For centuries, cash was king among American consumers. However, times are changing. And one of the companies maneuvering to take advantage of a shift away from cash is Square (NYSE:SQ).
From 2017 through to the fall of 2018, Square stock had a remarkable run, before falling off a cliff to close out 2018. And 2019 has been a roller coaster for investors. After several runs at a recovery, SQ topped $82 in the fall, before being sunk again after reporting second-quarter earnings in August.
Since then, Square stock has bounced around between $56 and $66, leaving investors wondering what the future holds.
Between the start of 2017 and September 2018, SQ stock put together a run that saw its value increase 626%. From there, it plunged. By Dec. 24, it closed at $50.72, a 49% loss of value.
A lengthy list of issues worried investors. The company was taking on debt, revenue growth was slowing compared to its earlier pace and the trade war between the U.S. and China threatened consumer spending. Further, Shopify (NYSE:SHOP) introduced its own line of payment processing hardware in direct competition with Square.
Square is sitting above $67, after finally breaking above $66 earlier this week. But analysts remain cautious about the next 12 months. The Wall Street Journal’s analysts are pretty much split between “hold” and “buy” with a median 12-month price target of $72 for SQ. In other words, there’s not a lot of optimism for significant upside for Square stock in the near term.
However, in the long term, Square is poised to benefit as consumers increasingly adopt electronic payment.
Square Stock Stands to Benefit from a “Less Cash” Society
With various cryptocurrencies, the continued move toward online shopping, and the increasingly popular money transferring apps like Square’s Cash App and PayPal’s (NASDAQ:PYPL) Venmo, the concept of a cashless society has become a hot topic. Throw credit cards and debit cards in the mix, and paper money seems like an endangered species.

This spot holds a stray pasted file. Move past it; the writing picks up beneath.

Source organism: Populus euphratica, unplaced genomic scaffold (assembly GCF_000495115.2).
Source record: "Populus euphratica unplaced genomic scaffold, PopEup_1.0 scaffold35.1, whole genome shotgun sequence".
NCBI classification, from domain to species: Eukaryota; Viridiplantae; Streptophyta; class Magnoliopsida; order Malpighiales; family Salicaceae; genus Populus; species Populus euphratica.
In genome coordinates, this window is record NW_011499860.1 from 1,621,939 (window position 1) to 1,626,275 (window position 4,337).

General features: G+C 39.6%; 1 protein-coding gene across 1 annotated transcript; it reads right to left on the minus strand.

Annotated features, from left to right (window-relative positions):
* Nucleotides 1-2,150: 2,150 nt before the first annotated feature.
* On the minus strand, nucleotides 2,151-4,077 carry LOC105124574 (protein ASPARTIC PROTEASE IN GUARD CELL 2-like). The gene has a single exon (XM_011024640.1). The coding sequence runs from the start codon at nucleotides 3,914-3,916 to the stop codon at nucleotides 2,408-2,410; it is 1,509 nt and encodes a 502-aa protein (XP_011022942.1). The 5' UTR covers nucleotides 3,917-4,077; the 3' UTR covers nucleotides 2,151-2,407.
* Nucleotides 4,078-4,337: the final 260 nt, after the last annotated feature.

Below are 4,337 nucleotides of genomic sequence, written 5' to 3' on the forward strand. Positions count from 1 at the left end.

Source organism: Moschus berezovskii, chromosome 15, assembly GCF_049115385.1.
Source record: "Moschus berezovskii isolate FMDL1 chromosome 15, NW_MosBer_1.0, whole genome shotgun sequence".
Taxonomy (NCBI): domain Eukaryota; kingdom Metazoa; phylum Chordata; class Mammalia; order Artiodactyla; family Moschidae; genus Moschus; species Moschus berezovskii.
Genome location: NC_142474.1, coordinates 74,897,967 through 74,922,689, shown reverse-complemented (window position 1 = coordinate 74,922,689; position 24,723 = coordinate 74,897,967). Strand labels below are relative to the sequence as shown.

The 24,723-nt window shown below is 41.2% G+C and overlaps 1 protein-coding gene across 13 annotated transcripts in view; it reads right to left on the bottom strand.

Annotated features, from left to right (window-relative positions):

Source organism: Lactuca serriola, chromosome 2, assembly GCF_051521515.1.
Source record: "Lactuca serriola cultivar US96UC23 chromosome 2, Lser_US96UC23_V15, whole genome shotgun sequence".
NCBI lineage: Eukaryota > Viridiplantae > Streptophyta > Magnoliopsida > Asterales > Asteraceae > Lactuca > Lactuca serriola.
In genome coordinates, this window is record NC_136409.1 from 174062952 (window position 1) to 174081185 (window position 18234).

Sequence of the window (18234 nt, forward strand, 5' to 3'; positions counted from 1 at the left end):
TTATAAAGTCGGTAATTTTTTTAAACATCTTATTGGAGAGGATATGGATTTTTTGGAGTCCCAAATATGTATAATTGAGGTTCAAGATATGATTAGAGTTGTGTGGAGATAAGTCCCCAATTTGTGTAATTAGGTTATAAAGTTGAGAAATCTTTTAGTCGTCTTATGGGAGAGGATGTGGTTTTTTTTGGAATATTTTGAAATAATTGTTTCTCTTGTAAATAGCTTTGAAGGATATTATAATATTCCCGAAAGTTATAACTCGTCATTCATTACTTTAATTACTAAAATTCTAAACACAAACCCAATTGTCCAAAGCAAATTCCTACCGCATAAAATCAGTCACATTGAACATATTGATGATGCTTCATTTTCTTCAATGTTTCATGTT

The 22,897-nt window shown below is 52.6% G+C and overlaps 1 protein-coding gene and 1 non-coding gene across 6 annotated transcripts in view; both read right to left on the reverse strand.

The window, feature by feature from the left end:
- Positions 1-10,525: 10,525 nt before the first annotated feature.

As of 2018, cash payment made up approximately 31% of U.S. consumer transactions. It’s far from dead, but considering that paper (in the form of cash or checks) accounted for 85% of consumer payments in 1990, there is a clear trend here.
Harvard Business School associate professor Shelle Santana collaborated with Square to analyze millions of transactions in an effort to determining whether the U.S. is moving toward becoming a truly cashless society. Her research was published in Harvard Business Review, where she concluded the likely outcome in the near future is not a cashless society, but instead a “less cash” society. Santana writes:
I predict that the tipping point will come as younger, tech-savvy generations integrate their own digital payment habits into their own businesses in the future. This, coupled with concerted efforts to build bridges across the banking and digital divides, will enable a big shift toward cashless.
Square has positioning itself to take full advantage of the trend as it develops, a strategy that has been reflected in the long-term growth of SQ stock. The company is getting in on every aspect of the “less cash” society with Cash App for mobile payments and money transfers between consumers, payment terminals for retailers and small business, and Square Online Store for e-commerce.
The less consumers use cash, the more likely they are to use a Square service. And the more likely they are to then use Square for payment processing when they launch their own business.
And if the “less cash” society does eventually transform into cashless? That possibility makes for a strong case for investing in Square stock now, especially when it continues to struggle.
As of this writing, Brad Moon did not hold a position in any of the aforementioned securities.